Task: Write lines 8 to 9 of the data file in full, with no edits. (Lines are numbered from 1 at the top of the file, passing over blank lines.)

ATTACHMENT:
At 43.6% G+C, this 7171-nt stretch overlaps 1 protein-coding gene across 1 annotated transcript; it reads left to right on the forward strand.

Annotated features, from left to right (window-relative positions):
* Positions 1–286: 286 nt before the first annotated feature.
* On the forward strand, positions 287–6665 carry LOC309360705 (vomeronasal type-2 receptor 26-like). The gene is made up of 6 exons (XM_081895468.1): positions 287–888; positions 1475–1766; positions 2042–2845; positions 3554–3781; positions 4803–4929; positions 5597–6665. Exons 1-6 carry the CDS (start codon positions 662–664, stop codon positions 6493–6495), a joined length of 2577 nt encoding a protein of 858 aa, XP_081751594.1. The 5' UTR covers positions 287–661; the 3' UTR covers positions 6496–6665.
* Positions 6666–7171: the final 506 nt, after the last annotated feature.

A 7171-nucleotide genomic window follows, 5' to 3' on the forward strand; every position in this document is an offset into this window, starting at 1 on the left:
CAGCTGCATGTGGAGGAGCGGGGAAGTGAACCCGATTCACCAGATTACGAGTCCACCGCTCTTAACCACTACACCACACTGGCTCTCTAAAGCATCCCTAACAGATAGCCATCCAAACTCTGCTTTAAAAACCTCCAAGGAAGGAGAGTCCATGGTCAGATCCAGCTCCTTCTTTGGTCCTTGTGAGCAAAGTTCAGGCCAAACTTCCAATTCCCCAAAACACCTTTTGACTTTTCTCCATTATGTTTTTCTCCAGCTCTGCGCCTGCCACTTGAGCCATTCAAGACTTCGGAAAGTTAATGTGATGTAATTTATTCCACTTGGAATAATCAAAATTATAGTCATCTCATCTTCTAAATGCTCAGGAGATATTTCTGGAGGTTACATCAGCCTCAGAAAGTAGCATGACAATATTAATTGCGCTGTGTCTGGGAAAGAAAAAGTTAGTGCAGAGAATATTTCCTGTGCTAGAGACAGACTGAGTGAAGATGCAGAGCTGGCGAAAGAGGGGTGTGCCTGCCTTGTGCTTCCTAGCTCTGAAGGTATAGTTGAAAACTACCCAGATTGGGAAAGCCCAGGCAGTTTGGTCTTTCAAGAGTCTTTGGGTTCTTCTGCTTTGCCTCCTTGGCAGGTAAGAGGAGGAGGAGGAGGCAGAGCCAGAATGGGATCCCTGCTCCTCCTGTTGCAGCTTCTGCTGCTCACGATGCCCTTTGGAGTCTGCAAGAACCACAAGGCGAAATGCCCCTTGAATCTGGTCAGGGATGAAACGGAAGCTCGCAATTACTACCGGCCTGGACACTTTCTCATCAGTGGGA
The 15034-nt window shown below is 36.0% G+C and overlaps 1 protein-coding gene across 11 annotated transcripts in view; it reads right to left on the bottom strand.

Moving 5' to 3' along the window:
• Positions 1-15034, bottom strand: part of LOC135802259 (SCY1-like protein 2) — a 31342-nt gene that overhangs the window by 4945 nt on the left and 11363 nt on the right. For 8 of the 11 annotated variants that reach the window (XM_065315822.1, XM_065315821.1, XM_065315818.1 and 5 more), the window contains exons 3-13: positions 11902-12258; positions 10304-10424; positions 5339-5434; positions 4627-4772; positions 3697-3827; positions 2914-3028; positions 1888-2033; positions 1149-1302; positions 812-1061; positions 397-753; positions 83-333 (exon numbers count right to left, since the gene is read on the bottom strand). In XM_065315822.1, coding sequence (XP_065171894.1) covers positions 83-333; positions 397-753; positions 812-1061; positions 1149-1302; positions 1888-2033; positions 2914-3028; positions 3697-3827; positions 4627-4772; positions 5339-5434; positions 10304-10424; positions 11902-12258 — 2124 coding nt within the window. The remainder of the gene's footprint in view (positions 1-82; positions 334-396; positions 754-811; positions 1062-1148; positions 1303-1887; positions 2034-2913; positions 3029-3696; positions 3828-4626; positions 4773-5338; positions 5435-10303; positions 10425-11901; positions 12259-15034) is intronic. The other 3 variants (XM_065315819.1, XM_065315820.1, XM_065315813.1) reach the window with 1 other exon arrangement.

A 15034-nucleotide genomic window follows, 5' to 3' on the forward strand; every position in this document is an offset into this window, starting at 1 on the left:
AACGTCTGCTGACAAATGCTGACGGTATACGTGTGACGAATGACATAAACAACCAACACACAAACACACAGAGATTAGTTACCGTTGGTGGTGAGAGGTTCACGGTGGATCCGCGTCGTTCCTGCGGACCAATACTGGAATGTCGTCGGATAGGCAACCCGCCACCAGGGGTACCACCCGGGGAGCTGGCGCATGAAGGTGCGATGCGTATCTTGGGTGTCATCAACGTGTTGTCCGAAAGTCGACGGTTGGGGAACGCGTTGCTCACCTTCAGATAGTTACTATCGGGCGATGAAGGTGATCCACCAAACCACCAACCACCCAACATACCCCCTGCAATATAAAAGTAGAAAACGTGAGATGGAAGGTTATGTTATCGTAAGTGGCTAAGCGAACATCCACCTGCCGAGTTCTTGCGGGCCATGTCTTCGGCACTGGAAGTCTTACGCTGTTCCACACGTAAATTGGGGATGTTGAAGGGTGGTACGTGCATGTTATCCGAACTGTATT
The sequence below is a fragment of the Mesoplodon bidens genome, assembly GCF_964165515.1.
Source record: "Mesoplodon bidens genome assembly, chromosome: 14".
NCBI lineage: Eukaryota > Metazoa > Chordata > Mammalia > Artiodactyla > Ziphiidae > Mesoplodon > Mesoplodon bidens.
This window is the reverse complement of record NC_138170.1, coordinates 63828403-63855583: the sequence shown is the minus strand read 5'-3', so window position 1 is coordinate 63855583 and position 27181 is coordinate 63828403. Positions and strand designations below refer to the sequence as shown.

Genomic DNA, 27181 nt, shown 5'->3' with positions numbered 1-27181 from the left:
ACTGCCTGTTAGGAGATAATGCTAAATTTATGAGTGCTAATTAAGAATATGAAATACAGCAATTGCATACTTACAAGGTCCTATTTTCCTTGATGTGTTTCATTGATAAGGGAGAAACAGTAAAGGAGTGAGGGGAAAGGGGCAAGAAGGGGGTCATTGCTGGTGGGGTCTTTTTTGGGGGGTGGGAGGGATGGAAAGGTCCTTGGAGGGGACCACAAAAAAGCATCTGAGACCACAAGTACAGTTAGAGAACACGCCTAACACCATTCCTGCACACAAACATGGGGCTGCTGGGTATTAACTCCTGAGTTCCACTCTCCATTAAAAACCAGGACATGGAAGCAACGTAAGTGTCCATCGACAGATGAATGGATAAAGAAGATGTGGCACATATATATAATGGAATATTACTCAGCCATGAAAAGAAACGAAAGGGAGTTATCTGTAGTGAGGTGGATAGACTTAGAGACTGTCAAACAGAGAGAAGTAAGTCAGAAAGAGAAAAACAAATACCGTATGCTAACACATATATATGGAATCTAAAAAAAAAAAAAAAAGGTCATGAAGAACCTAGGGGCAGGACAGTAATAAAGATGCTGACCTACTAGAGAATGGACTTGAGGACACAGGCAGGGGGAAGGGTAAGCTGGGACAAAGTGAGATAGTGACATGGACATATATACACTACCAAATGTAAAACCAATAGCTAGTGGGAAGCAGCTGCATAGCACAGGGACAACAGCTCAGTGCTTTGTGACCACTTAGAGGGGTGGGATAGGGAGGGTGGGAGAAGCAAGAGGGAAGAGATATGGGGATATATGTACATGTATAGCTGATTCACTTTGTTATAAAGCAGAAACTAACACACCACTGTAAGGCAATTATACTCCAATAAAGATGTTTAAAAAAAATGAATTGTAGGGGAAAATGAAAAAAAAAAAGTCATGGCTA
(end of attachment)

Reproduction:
The 15034-nt window shown below is 36.0% G+C and overlaps 1 protein-coding gene across 11 annotated transcripts in view; it reads right to left on the bottom strand.

Moving 5' to 3' along the window: